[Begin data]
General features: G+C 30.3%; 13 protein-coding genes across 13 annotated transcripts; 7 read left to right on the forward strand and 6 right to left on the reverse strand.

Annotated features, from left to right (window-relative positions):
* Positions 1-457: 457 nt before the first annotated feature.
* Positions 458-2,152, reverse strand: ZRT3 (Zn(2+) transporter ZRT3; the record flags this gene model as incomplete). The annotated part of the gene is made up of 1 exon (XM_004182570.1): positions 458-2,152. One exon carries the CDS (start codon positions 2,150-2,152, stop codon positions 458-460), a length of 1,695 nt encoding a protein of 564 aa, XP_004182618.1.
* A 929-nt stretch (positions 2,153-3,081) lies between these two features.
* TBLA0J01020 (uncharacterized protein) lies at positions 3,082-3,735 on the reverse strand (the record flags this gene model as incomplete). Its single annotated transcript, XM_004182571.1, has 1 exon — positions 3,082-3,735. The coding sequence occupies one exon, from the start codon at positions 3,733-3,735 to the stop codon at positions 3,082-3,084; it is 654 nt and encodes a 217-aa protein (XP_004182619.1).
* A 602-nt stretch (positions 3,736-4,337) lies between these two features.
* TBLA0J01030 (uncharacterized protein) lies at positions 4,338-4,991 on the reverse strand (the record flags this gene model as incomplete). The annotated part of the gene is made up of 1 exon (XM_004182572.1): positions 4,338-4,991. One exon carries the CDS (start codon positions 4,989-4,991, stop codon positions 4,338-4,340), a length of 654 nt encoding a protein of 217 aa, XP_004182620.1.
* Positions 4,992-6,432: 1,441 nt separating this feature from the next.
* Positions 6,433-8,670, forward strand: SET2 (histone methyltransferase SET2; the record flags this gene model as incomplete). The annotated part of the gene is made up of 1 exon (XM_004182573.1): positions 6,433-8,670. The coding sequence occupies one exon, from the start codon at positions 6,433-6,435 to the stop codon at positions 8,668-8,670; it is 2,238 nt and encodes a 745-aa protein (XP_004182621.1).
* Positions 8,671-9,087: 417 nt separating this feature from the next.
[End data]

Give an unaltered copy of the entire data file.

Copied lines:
General features: G+C 30.3%; 13 protein-coding genes across 13 annotated transcripts; 7 read left to right on the forward strand and 6 right to left on the reverse strand.

Annotated features, from left to right (window-relative positions):
* Positions 1-457: 457 nt before the first annotated feature.
* Positions 458-2,152, reverse strand: ZRT3 (Zn(2+) transporter ZRT3; the record flags this gene model as incomplete). The annotated part of the gene is made up of 1 exon (XM_004182570.1): positions 458-2,152. One exon carries the CDS (start codon positions 2,150-2,152, stop codon positions 458-460), a length of 1,695 nt encoding a protein of 564 aa, XP_004182618.1.
* A 929-nt stretch (positions 2,153-3,081) lies between these two features.
* TBLA0J01020 (uncharacterized protein) lies at positions 3,082-3,735 on the reverse strand (the record flags this gene model as incomplete). Its single annotated transcript, XM_004182571.1, has 1 exon — positions 3,082-3,735. The coding sequence occupies one exon, from the start codon at positions 3,733-3,735 to the stop codon at positions 3,082-3,084; it is 654 nt and encodes a 217-aa protein (XP_004182619.1).
* A 602-nt stretch (positions 3,736-4,337) lies between these two features.
* TBLA0J01030 (uncharacterized protein) lies at positions 4,338-4,991 on the reverse strand (the record flags this gene model as incomplete). The annotated part of the gene is made up of 1 exon (XM_004182572.1): positions 4,338-4,991. One exon carries the CDS (start codon positions 4,989-4,991, stop codon positions 4,338-4,340), a length of 654 nt encoding a protein of 217 aa, XP_004182620.1.
* Positions 4,992-6,432: 1,441 nt separating this feature from the next.
* Positions 6,433-8,670, forward strand: SET2 (histone methyltransferase SET2; the record flags this gene model as incomplete). The annotated part of the gene is made up of 1 exon (XM_004182573.1): positions 6,433-8,670. The coding sequence occupies one exon, from the start codon at positions 6,433-6,435 to the stop codon at positions 8,668-8,670; it is 2,238 nt and encodes a 745-aa protein (XP_004182621.1).
* Positions 8,671-9,087: 417 nt separating this feature from the next.